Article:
Why Choose HP Compatible SFP+ Transceivers?

In optical communication networks, optical transceivers are some of the most fundamental pieces of hardware for a smooth network. Nowadays, as telecommunication market is surrounded by a sea of fiber optic transceivers of different brands, originals or third-party ones, users are met with many choices. But since many name-brand networking companies charge too much for their transceivers, in most cases, users often buy smart, plug-and-play, and hot-swappable compatible transceiver modules to save money. For instance, if you’re in need of 10GBASE-LR SFP+ for your HP networking, you can turn to Fiber-mart.com for 100% HP compatible SFP+ transceivers (JD094B) which deliver the same value and costs you only a few, US$ 48.00.

Most people often hear such a question: Will I be able to use the existing equipment with the new wiring? The answer is certainly yes. Actually, a third-party fiber optic transceiver is fully compatible with name-brand hardware. There’s simply no difference between good quality third-party ones and the original ones. In this article, I will list several reasons why you should choose HP compatible transceivers, including the compatibility, cost, and support.

100% Compatibility

One thing that a lot of people don’t really realize about optical networking equipment is that there are only a host of factories in the world which are certified to produce it. As a matter of fact, anyone who supplies top-grade optical transceivers is getting them from the same few vendors. And Fiber-mart.com uses them too.

HP compatible SFP+ transceivers are fully MSA-compliant, so they adhere to all relevant standards for optical equipment. Take JD094B for example, this HP compatible 10GBASE-LR SFP+ works at a wavelength of 1550nm over single-mode fibers (SMfiber-mart), with a maximum link length at 40km. All these performances are just the same as what can be expected from the original HP SFP+ transceiver. Neither your HP networking will detect the difference, nor you can tell the difference, since the only difference lies in the name on the package.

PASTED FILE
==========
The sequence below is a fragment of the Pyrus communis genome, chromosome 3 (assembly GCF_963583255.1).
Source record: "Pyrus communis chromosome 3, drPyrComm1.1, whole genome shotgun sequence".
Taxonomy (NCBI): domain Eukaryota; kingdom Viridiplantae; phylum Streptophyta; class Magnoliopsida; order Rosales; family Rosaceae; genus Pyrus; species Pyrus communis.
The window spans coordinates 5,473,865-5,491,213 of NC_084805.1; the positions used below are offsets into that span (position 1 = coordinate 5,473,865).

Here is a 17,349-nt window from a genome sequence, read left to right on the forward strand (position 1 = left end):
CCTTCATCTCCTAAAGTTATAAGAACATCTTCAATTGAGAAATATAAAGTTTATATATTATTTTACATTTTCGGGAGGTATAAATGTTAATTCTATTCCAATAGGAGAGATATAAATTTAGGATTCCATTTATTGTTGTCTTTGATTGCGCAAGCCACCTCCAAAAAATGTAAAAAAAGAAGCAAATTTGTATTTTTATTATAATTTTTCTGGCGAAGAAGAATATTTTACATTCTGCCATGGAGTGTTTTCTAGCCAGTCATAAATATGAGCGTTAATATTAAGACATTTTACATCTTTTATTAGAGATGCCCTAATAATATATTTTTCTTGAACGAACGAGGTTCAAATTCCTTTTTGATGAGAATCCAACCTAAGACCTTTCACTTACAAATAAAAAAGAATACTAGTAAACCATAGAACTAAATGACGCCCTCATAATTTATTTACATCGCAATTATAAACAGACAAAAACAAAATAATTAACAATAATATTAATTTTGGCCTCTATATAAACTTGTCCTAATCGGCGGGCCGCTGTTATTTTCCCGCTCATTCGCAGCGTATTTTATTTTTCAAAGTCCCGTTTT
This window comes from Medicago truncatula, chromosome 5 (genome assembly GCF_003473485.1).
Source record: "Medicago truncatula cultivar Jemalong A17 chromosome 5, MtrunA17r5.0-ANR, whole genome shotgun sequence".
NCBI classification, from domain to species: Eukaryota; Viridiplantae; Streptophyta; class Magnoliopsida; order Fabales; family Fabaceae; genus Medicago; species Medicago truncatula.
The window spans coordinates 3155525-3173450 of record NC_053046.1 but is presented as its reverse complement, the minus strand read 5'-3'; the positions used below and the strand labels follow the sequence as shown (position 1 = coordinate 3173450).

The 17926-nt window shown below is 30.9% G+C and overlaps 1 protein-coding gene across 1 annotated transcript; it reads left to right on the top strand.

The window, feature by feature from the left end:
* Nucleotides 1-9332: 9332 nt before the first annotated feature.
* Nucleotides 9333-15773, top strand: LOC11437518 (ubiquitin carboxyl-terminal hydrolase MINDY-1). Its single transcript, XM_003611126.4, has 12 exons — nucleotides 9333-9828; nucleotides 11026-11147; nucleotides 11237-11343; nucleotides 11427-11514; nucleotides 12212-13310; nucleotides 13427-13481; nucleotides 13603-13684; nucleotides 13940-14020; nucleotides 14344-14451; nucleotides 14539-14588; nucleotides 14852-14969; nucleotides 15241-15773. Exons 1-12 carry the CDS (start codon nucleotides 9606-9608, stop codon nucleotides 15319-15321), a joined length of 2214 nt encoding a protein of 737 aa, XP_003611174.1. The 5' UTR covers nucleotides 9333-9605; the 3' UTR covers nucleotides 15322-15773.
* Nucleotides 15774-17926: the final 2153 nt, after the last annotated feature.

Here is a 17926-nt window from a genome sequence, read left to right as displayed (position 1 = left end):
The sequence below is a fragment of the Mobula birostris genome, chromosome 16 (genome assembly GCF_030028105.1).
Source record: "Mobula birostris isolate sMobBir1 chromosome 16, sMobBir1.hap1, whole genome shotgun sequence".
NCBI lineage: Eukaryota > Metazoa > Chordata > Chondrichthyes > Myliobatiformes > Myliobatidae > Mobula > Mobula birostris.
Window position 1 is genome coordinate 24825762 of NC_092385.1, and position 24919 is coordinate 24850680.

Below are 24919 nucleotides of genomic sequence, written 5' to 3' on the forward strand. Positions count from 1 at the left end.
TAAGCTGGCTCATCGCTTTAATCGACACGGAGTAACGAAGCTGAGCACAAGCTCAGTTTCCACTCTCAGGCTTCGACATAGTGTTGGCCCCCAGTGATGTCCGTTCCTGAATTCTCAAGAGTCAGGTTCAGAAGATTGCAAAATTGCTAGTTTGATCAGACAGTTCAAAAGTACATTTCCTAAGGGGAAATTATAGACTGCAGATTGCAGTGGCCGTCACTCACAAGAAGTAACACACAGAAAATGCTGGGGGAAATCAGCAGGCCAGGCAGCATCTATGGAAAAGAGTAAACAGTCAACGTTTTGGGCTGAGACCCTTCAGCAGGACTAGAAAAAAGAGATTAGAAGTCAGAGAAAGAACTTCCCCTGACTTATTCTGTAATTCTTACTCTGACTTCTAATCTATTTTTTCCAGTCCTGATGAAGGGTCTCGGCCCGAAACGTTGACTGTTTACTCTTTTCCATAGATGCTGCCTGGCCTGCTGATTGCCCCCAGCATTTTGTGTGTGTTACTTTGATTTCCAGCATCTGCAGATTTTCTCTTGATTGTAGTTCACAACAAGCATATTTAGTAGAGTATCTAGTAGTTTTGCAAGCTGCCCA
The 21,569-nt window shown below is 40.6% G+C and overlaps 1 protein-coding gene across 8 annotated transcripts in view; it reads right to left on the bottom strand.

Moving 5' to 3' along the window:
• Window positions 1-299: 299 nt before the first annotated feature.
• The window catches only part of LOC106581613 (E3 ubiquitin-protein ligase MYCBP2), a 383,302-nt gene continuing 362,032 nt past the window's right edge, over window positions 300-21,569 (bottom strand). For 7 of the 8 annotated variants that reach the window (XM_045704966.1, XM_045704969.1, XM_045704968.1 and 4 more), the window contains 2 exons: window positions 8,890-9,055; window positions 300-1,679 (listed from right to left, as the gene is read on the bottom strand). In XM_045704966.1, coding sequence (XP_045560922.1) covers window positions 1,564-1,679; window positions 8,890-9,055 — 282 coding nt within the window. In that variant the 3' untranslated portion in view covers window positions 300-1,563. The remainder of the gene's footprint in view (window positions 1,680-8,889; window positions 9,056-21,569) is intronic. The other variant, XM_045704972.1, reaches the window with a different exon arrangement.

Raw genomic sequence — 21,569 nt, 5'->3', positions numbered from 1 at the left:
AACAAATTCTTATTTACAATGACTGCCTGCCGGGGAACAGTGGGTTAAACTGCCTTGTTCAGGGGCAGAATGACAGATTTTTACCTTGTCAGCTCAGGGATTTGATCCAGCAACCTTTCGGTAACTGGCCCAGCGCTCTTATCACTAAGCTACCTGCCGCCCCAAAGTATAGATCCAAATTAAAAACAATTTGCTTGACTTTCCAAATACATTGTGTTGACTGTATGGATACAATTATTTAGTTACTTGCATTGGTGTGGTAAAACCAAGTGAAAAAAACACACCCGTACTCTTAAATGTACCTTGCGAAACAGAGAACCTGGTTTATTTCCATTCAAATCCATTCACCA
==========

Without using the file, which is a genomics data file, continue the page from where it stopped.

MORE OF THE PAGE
Carrier-Grade Quality

Some companies use the exact same ODMs (original design manufacturers) that the major switch OEMs (original equipment manufacturers) use. However, since optical transceivers are the primary business for some third-party transceiver companies, they may understand which ODMs provide the highest quality part for a given data rate or transport protocol. It is not inconceivable for some third-party optics companies to provide more reliable components than those offered by the major switch OEM companies.

Low Cost

The lower costs of third-party optics really cannot be overstated. Typically third-party transceivers cost substantially less than name brands. Why you pay hundreds of dollars for a device that only cost much less, say dozens dollars from third-party? In many cases, a full loadout of third-party transceivers can shave so much money off of an upgrade budget to fund entirely new pieces of hardware. Or they can put a piece of equipment within range, which wouldn’t have been if name-brand ports had to be purchased. There’s no compelling reason to over-pay for the name brand optics.

Reduced Inventory Cost Due To Interoperability

By definition third-party providers of optical transceivers are not tied to a specific switch or router platform. Therefore, their optics will typically interoperate across multiple platforms. This means one specific inventoried part number can be used in both a HP switch and a Cisco switch, as an example. Thus, this approach effectively reduces sparing inventory as well as the operational headaches associated with maintaining inventories for each switch platform.

Instant Shipment & In-stock

Since selling transceivers is the primary business for most third-party transceiver companies, most strive for immediate availability of product. Fiber-mart.com keeps a full stock of our transceivers in-house and ready to ship. There is no complicated ordering process, and once you’ve made an order, you don’t have to wait days or weeks for the items to be delivered. Usually, the products are shipped the same day when you place an order.


HP compatible SFP+ transceivers are cheaper, 100% compatible and in large stock. Whether you need 10GBASE-LR,10GBASE-ER ports, or 10BASE-SR, Fiber-mart.com can meet your needs rapidly for lower prices, no waiting. Certainly, HP compatible SFP optics are also available here, like HP J4858C. For more information about HP compatible transceivers, you can visit Fiber-mart.com directly.

Is the Quality of Chinese Fiber Optic Products Low?